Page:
Employee Engagement – What It Has Become Since Its Inception Over Thirty Years Ago

Historically, companies offered their employees very little – just a reliable paycheck and some core benefits, including paid holidays and vacation; the latter of which had to be earned over time. Any consideration for employees was restricted to just that. Employers could be more complacent and more “demanding.” Few, if any, thought much about employee retention or engagement. Many employers did not put much thought or effort into what their employees thought of or wanted from them. Expectations of the employer were lower then, yet loyalty by the employee was higher.

In the 1930s, employee or job satisfaction was established as a competitive variable in the workforce. Job satisfaction can encompass an employee’s day-to-day subjective feelings about things such as working conditions and compensation, among other external factors. It still has less to do with those intrinsic factors that would bring out the best in employees and what employers could do to influence that.

In the 1990s, the term “employee engagement” entered into the workplace lexicon, expanding on the concept of job satisfaction. It really began to gain traction in the early 2000s, when researchers and management gurus began applying Maslow’s Hierarchy of Needs within the workplace. They concluded that if employers provide more for employees’ psychological, as well as their practical needs, they will work harder and do better work. Today, this seems very obvious. But for years, with many employees staying at the same job and collecting their paycheck for twenty years or even as long as their whole career, companies did not really see the need to do more to secure employee loyalty, other than to expect it.

Since the 2000s, employers started measuring engagement levels—going beyond bare bones “satisfaction”—and they started putting programs in place to improve engagement, based on those results. What is “employee engagement” and how does it differ from employee satisfaction? To paraphrase Peter Drucker, management consultant and author, “satisfaction” means being happy to go to work every day, while “engagement” is the willingness to expand discretionary effort for the benefit of the employer. It is the idea of going above and beyond. With this in mind, any company that wants to attract and retain top talent must establish and use employee engagement surveys and be prepared to respond to employee input to improve engagement. As with Maslow’s Hierarchy of Needs of “belonging” and “esteem,” “engagement” is appropriately situated in the operational and tactical second tier of the pyramid, pictured below.

In these post-pandemic years, younger generations are currently making up significant workforce numbers and are coming to the workplace vocalizing their higher expectations of employers. A consistent paycheck is no longer enough. In 2023, the average employee tenure for employees aged 25 to 34 was only 2.8 years. Their focus is to keep seeking what they want in their jobs until they find it, and this statistic supports that. Instead of accepting the standard company offerings, they ask, “What’s in it for me?”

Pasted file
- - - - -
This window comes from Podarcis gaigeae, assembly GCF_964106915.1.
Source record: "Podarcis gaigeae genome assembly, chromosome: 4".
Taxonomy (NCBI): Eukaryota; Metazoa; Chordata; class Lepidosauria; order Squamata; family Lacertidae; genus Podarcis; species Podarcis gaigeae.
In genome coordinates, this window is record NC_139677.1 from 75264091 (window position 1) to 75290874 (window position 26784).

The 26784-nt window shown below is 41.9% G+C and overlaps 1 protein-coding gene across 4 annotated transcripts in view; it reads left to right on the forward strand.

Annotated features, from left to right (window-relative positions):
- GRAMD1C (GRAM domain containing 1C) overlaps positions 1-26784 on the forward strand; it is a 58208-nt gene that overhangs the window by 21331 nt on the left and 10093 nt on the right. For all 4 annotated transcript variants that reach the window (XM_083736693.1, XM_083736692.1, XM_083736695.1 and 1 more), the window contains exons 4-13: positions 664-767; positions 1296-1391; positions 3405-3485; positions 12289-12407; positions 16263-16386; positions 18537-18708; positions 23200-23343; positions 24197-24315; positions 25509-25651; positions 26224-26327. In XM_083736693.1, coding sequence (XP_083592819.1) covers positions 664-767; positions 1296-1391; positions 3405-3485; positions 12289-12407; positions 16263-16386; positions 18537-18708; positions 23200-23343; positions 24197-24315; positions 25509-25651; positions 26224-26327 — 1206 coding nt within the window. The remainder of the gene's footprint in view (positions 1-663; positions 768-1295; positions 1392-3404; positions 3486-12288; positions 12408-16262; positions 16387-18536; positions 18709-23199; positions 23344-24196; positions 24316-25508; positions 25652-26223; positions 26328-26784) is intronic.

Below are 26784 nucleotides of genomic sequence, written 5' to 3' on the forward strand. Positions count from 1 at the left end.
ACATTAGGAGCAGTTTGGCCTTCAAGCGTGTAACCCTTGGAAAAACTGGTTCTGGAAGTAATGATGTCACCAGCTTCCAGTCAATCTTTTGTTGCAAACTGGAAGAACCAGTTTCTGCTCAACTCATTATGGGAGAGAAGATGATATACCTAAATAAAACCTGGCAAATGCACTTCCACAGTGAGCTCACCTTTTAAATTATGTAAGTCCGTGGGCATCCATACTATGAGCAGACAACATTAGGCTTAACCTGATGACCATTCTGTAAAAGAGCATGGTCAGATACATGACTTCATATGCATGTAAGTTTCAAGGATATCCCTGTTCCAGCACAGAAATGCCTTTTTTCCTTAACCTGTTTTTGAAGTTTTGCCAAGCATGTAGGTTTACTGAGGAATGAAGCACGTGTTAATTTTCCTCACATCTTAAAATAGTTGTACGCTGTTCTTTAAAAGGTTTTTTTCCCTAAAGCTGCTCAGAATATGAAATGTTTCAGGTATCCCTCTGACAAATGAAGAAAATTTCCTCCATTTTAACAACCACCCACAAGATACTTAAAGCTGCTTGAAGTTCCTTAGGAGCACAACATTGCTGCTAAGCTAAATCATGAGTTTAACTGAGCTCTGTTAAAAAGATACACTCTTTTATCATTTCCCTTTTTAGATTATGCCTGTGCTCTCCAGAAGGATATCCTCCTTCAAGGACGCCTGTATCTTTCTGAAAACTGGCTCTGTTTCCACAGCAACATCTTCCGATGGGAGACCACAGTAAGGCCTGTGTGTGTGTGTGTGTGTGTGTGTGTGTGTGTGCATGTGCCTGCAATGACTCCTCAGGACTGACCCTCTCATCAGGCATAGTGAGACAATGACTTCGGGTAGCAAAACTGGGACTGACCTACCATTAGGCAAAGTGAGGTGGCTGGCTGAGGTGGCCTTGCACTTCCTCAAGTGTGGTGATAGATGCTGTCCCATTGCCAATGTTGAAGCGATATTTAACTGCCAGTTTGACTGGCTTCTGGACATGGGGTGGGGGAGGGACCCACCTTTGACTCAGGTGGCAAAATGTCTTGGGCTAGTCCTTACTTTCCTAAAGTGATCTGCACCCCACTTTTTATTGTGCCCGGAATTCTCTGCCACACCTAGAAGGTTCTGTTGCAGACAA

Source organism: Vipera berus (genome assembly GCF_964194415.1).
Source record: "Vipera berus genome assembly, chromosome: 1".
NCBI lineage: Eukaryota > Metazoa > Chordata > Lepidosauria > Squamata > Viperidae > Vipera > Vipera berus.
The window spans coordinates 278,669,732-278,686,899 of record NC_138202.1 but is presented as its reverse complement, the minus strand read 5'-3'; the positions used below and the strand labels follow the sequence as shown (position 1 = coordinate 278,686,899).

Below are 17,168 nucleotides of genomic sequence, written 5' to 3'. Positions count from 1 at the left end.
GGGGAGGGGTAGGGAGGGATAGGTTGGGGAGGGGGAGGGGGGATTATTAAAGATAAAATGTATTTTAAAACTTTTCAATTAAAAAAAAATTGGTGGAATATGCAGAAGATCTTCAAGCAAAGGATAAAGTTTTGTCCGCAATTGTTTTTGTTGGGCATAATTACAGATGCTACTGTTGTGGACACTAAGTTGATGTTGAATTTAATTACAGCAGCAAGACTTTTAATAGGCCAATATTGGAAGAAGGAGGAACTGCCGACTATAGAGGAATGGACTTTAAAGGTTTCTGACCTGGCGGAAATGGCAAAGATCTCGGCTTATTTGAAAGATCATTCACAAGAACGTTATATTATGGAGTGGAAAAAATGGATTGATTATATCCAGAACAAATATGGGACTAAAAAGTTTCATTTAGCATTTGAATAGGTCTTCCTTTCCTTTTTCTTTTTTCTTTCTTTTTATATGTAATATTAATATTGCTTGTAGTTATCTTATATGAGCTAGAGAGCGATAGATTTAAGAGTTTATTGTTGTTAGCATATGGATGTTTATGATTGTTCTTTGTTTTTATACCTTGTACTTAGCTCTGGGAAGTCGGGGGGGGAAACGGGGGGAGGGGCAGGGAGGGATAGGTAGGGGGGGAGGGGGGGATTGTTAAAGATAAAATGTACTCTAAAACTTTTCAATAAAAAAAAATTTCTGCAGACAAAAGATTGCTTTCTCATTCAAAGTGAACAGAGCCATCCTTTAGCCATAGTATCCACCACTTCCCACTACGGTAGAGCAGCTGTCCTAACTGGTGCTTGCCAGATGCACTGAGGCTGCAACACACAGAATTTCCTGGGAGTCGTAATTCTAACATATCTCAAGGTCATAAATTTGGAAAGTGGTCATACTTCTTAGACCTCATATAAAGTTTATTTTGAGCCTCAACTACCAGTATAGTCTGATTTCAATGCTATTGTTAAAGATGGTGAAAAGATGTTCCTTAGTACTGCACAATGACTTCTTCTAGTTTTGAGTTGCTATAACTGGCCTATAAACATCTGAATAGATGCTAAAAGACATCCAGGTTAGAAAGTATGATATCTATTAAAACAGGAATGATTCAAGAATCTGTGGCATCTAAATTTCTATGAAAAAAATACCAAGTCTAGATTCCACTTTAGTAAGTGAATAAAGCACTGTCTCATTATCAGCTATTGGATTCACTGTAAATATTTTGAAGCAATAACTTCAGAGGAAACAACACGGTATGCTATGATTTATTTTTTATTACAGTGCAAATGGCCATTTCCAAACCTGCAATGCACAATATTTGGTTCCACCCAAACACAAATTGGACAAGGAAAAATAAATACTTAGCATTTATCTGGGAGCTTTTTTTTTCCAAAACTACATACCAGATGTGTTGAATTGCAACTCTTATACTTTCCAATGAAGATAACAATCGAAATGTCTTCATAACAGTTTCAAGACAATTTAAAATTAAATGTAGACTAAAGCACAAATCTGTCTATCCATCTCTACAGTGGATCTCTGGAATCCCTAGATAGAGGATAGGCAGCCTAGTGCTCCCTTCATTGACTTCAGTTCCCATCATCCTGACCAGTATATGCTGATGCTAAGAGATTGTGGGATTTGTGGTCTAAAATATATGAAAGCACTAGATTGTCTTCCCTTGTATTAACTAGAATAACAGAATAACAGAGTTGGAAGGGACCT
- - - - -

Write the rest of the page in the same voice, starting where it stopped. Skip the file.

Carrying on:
Savvy businesses now understand this and have integrated it into their Employee Value Proposition (EVP). Examples of what employees want from their employers include:

  • Higher pay… and transparency around that
  • Top tier benefits and the flexibility to select what they want and when they want it (particularly as life phases change)
  • Not just “work/life balance” but the flexibility and time to live life the way they want and work whenever/wherever they want to work
  • Development of themselves as employees, leaders, and contributors… and the quick promotions that go with it
  • Speaking of “contributing,” they want to know, “How is my employer (the company) contributing and how am I contributing to the greater good?”

It is safe to say that employees of any age group, gender, or generation in the past would never have even considered any of the foregoing, never mind dare to ask for or expect it. Employers often do not realize that they can have a significant impact on the degree of engagement from their employees, and can influence the level of discretionary effort expended by their people if they would slow down and take the time to do those things that are going to truly engage their team members. Following this protocol, companies set themselves up to transform their business through their people.

This approach challenges the old notions of employee loyalty. It has been a tough job market over the last several years. Yet, even in the face of layoffs and difficulty finding work, the overarching requisite for employees is what the employer is offering for them, as individuals, and to what degree. Employees want to feel invested in and valued, and only then will loyalty be more freely given. They want training and the opportunity to develop and apply new skills, especially skills that are transferable. They want to feel like their contributions have real value and are truly recognized and rewarded. It is a symbiotic relationship: When employers foster an environment of engagement, employees will respond to that and do their best work.

For more information, please reach out to me at 774-250-5005 or send an email to carolyn@rossinsightsolutions.com.

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Carolyn Ross

Carolyn Ross


As the world of work is changing at an ever-increasing pace, it is crucial for small and mid-sized companies to stay informed and keep up with the latest HR trends and practices. Doing so can help keep the business compliant, viable, healthy and growing, and make it a better place for all to work in the process.  


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